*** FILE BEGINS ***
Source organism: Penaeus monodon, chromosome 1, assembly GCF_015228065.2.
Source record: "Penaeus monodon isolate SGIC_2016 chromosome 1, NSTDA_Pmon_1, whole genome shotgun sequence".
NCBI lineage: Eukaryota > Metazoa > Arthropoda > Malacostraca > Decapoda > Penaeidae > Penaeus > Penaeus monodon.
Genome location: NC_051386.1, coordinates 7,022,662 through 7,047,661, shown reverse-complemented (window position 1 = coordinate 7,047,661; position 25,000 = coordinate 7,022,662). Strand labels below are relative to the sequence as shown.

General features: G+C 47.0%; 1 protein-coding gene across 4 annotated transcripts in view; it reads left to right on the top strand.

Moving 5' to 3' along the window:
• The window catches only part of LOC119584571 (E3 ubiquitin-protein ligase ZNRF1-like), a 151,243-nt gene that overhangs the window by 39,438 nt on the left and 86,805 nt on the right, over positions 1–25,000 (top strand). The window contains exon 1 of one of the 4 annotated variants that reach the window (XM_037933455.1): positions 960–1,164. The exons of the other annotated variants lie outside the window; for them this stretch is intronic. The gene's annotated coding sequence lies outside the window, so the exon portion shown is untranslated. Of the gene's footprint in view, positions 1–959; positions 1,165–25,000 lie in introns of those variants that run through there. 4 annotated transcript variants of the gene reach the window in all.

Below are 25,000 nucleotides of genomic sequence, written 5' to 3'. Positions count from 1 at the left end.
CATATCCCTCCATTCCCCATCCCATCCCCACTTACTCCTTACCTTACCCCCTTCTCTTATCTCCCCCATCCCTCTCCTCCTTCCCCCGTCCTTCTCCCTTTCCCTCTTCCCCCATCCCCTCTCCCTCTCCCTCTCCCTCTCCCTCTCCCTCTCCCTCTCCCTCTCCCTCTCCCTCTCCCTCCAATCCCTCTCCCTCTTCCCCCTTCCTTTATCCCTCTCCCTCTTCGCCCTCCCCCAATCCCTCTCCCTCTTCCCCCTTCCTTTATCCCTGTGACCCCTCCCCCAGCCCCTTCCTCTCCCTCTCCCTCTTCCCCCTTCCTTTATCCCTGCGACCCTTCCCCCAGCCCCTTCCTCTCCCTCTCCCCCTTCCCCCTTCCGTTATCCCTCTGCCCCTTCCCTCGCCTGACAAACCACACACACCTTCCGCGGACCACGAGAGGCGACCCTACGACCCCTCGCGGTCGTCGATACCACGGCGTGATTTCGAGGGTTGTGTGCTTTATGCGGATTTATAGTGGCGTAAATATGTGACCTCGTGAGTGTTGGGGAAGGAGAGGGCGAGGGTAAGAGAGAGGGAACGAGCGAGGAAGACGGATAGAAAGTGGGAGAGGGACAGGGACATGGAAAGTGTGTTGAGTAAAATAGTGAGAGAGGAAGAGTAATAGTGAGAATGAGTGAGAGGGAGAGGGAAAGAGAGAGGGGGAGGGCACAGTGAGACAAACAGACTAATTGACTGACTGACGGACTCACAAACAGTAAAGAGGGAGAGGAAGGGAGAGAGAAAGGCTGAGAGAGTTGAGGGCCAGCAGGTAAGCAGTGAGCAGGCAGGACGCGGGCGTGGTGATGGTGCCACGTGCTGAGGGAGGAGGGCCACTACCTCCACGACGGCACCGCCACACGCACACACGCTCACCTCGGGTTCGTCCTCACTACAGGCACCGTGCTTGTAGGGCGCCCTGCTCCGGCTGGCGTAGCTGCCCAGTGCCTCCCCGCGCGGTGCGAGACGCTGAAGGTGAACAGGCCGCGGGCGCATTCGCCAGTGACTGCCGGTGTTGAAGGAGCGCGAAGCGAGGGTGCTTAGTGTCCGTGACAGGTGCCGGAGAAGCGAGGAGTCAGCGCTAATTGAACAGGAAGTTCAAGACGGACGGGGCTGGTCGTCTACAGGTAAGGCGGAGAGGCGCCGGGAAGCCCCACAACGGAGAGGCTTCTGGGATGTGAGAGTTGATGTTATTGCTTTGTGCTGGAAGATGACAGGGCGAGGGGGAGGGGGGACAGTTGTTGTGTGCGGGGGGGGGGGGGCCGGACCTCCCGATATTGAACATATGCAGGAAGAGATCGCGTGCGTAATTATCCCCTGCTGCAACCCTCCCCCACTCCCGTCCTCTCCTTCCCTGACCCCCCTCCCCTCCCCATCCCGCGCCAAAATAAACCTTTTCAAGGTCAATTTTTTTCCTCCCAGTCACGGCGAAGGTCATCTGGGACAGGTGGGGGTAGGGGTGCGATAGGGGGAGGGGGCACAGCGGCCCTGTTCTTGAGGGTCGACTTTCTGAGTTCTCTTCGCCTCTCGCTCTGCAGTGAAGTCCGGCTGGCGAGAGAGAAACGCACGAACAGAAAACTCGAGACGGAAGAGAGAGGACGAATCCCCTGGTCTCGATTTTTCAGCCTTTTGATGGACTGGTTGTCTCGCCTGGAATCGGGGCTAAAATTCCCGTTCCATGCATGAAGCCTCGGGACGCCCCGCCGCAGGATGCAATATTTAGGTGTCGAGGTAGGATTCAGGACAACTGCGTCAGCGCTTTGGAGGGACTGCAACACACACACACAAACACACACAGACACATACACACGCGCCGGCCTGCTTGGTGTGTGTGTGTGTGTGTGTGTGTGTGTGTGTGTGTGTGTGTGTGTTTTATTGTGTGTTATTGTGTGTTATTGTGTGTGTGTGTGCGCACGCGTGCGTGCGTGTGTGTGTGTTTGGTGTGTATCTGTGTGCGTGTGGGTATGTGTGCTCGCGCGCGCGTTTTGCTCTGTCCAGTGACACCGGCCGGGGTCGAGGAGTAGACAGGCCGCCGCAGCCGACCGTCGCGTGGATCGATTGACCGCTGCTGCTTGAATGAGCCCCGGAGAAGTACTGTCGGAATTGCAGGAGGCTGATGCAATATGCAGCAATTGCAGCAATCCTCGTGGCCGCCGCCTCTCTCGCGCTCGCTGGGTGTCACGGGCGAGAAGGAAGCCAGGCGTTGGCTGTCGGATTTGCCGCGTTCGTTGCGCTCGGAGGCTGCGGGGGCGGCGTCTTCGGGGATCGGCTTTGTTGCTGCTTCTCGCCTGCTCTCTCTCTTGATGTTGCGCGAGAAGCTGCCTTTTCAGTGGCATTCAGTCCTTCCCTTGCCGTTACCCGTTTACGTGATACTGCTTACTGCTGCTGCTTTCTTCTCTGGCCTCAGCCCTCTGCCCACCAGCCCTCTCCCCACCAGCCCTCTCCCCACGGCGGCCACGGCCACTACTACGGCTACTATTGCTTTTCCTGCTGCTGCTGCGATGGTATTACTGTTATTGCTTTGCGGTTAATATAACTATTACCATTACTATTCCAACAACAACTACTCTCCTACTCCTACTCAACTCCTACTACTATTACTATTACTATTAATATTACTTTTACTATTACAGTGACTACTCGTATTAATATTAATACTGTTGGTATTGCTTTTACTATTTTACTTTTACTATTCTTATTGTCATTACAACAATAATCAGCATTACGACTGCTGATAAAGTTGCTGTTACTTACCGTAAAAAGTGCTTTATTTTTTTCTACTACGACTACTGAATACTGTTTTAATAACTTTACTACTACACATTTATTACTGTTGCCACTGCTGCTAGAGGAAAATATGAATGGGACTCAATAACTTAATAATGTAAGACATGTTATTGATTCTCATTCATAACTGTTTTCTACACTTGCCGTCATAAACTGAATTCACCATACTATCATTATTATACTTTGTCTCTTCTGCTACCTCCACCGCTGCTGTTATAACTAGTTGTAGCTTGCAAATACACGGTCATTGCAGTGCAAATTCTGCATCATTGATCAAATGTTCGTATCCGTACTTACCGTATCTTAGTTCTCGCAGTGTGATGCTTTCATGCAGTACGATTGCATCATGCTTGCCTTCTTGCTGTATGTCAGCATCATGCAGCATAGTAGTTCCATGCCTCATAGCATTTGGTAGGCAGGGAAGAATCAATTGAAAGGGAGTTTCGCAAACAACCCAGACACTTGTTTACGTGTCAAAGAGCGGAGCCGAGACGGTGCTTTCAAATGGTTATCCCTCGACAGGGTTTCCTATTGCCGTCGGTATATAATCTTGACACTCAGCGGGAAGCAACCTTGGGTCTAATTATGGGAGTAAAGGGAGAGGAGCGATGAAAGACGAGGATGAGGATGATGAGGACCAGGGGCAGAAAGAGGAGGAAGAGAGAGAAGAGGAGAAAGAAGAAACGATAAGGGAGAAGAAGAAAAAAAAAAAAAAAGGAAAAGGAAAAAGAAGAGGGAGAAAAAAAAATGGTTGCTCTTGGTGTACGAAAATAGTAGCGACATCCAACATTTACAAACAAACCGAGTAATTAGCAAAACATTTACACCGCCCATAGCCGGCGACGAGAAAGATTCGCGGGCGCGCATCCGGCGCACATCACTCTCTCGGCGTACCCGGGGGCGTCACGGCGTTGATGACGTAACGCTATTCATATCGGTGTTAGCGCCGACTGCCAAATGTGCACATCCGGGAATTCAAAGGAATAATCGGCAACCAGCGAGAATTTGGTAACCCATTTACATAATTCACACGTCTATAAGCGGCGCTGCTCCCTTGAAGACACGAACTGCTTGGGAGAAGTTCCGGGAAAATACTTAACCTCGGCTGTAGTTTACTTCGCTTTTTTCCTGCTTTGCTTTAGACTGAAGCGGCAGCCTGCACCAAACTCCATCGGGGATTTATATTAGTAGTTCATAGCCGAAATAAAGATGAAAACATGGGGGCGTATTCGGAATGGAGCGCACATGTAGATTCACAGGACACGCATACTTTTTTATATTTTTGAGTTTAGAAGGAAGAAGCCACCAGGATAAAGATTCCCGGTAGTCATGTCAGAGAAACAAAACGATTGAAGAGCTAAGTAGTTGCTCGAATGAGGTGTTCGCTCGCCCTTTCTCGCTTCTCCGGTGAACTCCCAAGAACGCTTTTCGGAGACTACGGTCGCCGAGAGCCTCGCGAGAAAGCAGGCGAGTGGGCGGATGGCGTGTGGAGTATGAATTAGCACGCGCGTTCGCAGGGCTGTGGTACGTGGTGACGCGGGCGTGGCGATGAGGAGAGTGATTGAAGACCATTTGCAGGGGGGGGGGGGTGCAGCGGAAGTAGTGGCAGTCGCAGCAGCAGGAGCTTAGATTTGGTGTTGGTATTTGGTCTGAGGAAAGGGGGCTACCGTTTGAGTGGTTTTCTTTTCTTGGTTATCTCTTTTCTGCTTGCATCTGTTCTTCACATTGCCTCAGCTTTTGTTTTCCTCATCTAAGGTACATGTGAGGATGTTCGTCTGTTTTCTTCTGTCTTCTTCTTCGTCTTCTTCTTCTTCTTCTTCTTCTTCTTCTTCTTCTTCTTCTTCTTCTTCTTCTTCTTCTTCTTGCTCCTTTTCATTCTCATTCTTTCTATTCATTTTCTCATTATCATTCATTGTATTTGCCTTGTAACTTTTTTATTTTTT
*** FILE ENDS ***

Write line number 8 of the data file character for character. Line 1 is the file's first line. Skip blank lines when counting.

Below are 25,000 nucleotides of genomic sequence, written 5' to 3'. Positions count from 1 at the left end.